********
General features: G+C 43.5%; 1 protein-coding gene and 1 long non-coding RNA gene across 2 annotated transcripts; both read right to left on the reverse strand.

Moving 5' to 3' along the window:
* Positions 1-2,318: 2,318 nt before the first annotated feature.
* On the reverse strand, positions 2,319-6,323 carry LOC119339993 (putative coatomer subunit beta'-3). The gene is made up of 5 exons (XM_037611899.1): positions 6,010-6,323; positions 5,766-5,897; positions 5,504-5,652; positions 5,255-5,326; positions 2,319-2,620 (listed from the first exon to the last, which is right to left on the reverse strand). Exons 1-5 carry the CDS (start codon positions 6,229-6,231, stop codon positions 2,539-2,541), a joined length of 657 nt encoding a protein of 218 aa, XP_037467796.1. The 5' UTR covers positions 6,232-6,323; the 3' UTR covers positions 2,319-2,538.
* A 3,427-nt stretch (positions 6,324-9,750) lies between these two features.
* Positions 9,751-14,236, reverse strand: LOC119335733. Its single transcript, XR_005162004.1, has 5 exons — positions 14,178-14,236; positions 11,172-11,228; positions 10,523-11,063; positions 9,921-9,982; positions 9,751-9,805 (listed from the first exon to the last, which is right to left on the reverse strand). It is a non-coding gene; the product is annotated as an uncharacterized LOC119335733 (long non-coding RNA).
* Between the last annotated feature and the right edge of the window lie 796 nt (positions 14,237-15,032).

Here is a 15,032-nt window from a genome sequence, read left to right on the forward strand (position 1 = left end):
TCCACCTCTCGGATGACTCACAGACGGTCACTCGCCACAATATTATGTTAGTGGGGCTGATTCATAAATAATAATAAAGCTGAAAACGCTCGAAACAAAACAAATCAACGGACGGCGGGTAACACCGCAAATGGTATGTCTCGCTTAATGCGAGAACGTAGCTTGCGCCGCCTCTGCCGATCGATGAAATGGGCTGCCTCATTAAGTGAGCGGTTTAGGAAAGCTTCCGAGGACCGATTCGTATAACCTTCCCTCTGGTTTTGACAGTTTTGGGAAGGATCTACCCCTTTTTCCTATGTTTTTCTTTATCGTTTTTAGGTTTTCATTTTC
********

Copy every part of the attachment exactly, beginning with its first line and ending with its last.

General features: G+C 43.5%; 1 protein-coding gene and 1 long non-coding RNA gene across 2 annotated transcripts; both read right to left on the reverse strand.

Moving 5' to 3' along the window:
* Positions 1-2,318: 2,318 nt before the first annotated feature.
* On the reverse strand, positions 2,319-6,323 carry LOC119339993 (putative coatomer subunit beta'-3). The gene is made up of 5 exons (XM_037611899.1): positions 6,010-6,323; positions 5,766-5,897; positions 5,504-5,652; positions 5,255-5,326; positions 2,319-2,620 (listed from the first exon to the last, which is right to left on the reverse strand). Exons 1-5 carry the CDS (start codon positions 6,229-6,231, stop codon positions 2,539-2,541), a joined length of 657 nt encoding a protein of 218 aa, XP_037467796.1. The 5' UTR covers positions 6,232-6,323; the 3' UTR covers positions 2,319-2,538.
* A 3,427-nt stretch (positions 6,324-9,750) lies between these two features.
* Positions 9,751-14,236, reverse strand: LOC119335733. Its single transcript, XR_005162004.1, has 5 exons — positions 14,178-14,236; positions 11,172-11,228; positions 10,523-11,063; positions 9,921-9,982; positions 9,751-9,805 (listed from the first exon to the last, which is right to left on the reverse strand). It is a non-coding gene; the product is annotated as an uncharacterized LOC119335733 (long non-coding RNA).
* Between the last annotated feature and the right edge of the window lie 796 nt (positions 14,237-15,032).

Here is a 15,032-nt window from a genome sequence, read left to right on the forward strand (position 1 = left end):
TCCACCTCTCGGATGACTCACAGACGGTCACTCGCCACAATATTATGTTAGTGGGGCTGATTCATAAATAATAATAAAGCTGAAAACGCTCGAAACAAAACAAATCAACGGACGGCGGGTAACACCGCAAATGGTATGTCTCGCTTAATGCGAGAACGTAGCTTGCGCCGCCTCTGCCGATCGATGAAATGGGCTGCCTCATTAAGTGAGCGGTTTAGGAAAGCTTCCGAGGACCGATTCGTATAACCTTCCCTCTGGTTTTGACAGTTTTGGGAAGGATCTACCCCTTTTTCCTATGTTTTTCTTTATCGTTTTTAGGTTTTCATTTTC